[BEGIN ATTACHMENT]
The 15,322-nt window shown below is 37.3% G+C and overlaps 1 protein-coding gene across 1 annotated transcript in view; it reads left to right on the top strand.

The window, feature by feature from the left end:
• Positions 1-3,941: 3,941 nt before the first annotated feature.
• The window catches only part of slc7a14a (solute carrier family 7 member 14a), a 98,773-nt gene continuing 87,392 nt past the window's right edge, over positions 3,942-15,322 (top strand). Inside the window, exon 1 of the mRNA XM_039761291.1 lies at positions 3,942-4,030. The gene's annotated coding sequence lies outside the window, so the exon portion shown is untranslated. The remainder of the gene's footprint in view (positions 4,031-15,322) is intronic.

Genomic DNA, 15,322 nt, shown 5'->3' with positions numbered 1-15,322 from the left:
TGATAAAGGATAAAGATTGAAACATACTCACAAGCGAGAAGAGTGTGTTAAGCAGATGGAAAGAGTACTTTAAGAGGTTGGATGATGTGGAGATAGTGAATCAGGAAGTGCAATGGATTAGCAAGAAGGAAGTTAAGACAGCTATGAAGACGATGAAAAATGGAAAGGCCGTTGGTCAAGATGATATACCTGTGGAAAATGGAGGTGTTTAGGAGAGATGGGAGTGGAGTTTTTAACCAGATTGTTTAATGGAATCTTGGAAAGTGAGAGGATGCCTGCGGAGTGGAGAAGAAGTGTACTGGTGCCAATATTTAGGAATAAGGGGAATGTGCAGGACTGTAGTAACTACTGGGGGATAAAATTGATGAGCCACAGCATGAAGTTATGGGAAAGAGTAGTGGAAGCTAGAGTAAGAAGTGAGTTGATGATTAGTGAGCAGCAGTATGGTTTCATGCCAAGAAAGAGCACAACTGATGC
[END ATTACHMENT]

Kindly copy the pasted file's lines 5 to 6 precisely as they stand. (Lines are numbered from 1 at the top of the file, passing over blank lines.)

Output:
Genomic DNA, 15,322 nt, shown 5'->3' with positions numbered 1-15,322 from the left:
TGATAAAGGATAAAGATTGAAACATACTCACAAGCGAGAAGAGTGTGTTAAGCAGATGGAAAGAGTACTTTAAGAGGTTGGATGATGTGGAGATAGTGAATCAGGAAGTGCAATGGATTAGCAAGAAGGAAGTTAAGACAGCTATGAAGACGATGAAAAATGGAAAGGCCGTTGGTCAAGATGATATACCTGTGGAAAATGGAGGTGTTTAGGAGAGATGGGAGTGGAGTTTTTAACCAGATTGTTTAATGGAATCTTGGAAAGTGAGAGGATGCCTGCGGAGTGGAGAAGAAGTGTACTGGTGCCAATATTTAGGAATAAGGGGAATGTGCAGGACTGTAGTAACTACTGGGGGATAAAATTGATGAGCCACAGCATGAAGTTATGGGAAAGAGTAGTGGAAGCTAGAGTAAGAAGTGAGTTGATGATTAGTGAGCAGCAGTATGGTTTCATGCCAAGAAAGAGCACAACTGATGC